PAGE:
Women’s History Roundtable: Nithya Raman on urban planning for women in India


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Rapporteur: Archana Venkatesh

Nithya Raman of Transparent Chennai addressed the Prajnya Roundtable on 14th July. Transparent Chennai was launched in October 2010 in order to collect data related to the city, and share it with the public.

The first question addressed by Raman was the importance of urban planning for women. She pointed out that with the economic growth in cities (due to the boom in the service sector), there is an ever-increasing demand for better infrastructure.

Before 2005, management of cities was in the hands of the State governments. However, in 2005, the central government intervened in this area by setting up JNNURM – the Jawaharlal Nehru National Urban Renewal Mission. Fifty thousand crore rupees has been earmarked for JNNURM in development funds.

With the establishment of JNNURM came the implementation of data-driven governance; the introduction of central government-mandated reforms in various areas by gathering and using more data about cities as a base line for reforms. While this is a sound approach to development, the problem lies in the execution of this program. Raman showed us that the quality of the data collected is usually poor; and though data collected by the central government is slightly better than that collected by the states, data gathered at the city level is found to be of the worst quality and extremely difficult to access.

Raman told us that in her experience, city-level data has become progressively worse since the 1970s. The records are poorly maintained, stored in less-than-optimum conditions, and not available for public access. Apart from these obvious shortcomings, Raman pointed out that all these records exclude the vast population that constitutes the urban poor.

She referred to statistics related to malaria as an example of poor record-keeping. Government statistics show that the incidence of malaria has decreased progressively. However, this data is collected by the corporation health inspectors, which means that it is collected from Primary Health Centres (PHCs) and other government hospitals. This kind of data collection overlooks the fact that only a small portion of the public actually uses these PHCs (as the quality of healthcare is quite substandard). Most people prefer to be treated at private hospitals – not all of which are registered. Many individuals even simply go to the nearest pharmacist, list out their symptoms and procure the medicine suggested by him. Thus, we can see that the government data collection ignores these informal providers of medical care. Raman estimated that 60-70% of medical establishments are unregistered. This limited approach towards data collection is reflected in the numbers: the Indian government estimates 2 million malaria cases per annum, but the WHO estimates this figure to be around 10 million per annum.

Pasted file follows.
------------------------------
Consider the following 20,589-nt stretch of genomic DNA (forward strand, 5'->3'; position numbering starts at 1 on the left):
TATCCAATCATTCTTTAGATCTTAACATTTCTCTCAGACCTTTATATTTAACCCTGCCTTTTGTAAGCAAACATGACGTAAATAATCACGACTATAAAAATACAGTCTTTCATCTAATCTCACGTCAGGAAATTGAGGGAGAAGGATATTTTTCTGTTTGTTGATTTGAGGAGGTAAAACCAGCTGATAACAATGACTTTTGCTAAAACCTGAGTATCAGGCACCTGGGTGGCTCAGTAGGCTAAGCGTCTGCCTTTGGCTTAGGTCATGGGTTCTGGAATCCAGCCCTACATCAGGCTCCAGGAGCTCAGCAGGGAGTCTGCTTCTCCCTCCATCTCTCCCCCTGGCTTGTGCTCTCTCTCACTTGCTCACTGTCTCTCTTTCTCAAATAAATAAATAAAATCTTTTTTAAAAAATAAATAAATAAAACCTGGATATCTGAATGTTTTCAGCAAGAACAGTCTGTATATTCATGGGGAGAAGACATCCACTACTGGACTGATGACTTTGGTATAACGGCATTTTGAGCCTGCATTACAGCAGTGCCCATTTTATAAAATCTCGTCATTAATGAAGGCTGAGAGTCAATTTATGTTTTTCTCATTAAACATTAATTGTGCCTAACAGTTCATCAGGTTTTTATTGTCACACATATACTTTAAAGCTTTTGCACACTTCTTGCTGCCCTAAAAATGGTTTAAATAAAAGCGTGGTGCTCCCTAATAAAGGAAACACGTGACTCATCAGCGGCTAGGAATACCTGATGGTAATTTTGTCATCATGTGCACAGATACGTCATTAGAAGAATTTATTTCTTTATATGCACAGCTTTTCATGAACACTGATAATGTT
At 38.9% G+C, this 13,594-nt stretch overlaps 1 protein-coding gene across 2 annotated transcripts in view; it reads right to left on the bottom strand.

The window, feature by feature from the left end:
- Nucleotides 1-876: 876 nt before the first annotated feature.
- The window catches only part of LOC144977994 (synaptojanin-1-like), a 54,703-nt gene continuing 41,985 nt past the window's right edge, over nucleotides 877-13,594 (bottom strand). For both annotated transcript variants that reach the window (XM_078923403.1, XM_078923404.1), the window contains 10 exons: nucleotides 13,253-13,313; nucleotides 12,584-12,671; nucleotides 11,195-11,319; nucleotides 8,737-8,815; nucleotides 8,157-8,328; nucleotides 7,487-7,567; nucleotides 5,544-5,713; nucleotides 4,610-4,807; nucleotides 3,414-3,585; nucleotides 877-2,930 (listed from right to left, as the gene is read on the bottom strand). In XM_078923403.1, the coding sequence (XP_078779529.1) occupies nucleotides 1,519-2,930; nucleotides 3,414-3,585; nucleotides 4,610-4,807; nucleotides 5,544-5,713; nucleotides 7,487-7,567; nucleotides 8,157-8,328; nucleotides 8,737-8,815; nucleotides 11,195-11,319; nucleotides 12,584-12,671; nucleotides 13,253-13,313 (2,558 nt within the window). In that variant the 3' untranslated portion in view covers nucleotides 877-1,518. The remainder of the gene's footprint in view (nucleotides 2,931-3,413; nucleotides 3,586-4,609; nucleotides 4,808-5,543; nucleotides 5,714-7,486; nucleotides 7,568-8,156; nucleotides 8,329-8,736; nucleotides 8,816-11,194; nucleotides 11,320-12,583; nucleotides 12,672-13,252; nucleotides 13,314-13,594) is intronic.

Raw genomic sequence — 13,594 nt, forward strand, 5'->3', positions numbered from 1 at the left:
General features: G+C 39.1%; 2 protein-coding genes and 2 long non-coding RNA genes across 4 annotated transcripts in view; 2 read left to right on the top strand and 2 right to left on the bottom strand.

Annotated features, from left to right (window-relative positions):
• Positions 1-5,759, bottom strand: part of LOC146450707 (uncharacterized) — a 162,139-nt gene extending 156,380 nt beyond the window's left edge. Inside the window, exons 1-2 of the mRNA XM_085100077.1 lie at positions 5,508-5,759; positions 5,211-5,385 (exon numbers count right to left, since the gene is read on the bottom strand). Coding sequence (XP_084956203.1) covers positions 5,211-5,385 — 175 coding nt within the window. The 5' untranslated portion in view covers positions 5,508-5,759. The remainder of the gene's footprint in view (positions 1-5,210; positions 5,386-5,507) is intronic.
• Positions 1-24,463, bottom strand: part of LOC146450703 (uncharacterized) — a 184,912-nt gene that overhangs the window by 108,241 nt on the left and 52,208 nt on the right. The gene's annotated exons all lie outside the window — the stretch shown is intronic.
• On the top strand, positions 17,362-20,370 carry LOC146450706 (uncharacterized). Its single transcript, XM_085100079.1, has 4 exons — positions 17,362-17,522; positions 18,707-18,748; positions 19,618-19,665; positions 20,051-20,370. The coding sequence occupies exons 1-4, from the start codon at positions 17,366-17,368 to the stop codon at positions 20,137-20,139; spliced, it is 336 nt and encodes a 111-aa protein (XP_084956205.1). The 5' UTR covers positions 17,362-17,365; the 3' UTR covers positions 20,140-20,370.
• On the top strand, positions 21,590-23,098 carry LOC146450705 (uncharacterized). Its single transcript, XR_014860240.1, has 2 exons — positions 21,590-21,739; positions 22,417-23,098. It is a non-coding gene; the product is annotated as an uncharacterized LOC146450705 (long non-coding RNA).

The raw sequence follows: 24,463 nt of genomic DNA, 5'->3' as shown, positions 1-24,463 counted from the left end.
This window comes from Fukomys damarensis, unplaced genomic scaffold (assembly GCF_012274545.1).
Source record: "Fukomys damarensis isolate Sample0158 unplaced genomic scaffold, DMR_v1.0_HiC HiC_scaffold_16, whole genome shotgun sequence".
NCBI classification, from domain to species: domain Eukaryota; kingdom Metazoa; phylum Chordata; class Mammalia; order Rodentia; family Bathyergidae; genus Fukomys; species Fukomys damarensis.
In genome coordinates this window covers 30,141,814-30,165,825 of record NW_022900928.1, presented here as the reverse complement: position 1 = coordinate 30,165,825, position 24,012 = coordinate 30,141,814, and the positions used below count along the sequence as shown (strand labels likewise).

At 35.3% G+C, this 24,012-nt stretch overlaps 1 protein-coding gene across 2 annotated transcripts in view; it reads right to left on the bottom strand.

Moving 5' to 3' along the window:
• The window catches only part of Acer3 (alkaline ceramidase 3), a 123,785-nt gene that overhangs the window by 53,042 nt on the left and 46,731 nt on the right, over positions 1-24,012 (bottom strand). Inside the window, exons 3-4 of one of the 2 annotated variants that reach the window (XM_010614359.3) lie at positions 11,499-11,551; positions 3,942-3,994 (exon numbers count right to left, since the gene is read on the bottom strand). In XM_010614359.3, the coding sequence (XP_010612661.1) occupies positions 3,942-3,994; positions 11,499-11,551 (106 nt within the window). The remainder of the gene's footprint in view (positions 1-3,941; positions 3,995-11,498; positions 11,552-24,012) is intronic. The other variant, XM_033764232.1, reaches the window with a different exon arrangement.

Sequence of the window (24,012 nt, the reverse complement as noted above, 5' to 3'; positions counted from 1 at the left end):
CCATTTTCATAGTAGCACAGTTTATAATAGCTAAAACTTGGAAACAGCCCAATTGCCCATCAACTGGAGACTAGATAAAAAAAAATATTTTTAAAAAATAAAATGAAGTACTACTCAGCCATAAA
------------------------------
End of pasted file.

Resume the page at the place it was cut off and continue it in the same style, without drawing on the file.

Raman then moved on to address the question of slums in Chennai. An early survey of slums in Chennai was done in 1971. The findings revealed that one-third of the population lived in slums. Acting on these findings, the Tamil Nadu Slum Clearance Board (TNSCB) built a number of tenement houses. A second survey was conducted in 1986, and more slums were added to the list.

Shockingly, no slums have been added to the list of slums in Chennai since 1986! In fact, census officers were only allowed to enumerate the population in officially recognized slums in Chennai. This means that JNNURM funding can only be used for officially recognized slums – which are a small percentage of the slums in the city, given its rapid expansion. Hence, the housing plan by TNSCB provides housing for a meager 20% of slum dwellers.

Raman concluded that all these instances are further proof that it’s impossible to have an effective strategy for urban planning without real data. Relocation doesn’t seem to be a viable long-term solution when we only have limited data to work with.

The final point of discussion was perhaps the most important: sanitation in the city. Raman presented us with a disturbing fact: the Corporation of Chennai doesn’t maintain a register of the number and location of public toilets in the city. After filing an RTI, Transparent Chennai found that there were over 700 toilets as per the official record, but only 572 of these seem to actually exist.

Apart from the discrepancy in data; it also emerged that most public toilets are not used by women for various reasons such as lack of water supply, safety etc. In fact, people have even taken up residence in some unused toilet blocks!

The TNSCB undertook a survey of unofficial slums, and found that toilets were only built where municipal land was available. In a state where land is acquired for almost any industry; it seems absurd that the government will not or cannot acquire land to build public toilets.

Raman concluded her talk but mentioning a few possible methods of intervention to ensure safety of women in urban areas (which is always under-reported). She suggested mapping harassment in Chennai, to identify locations and times which are particularly dangerous for women; and also generating data to fill in the gaps and ensure that harassment is adequately reported in the city.


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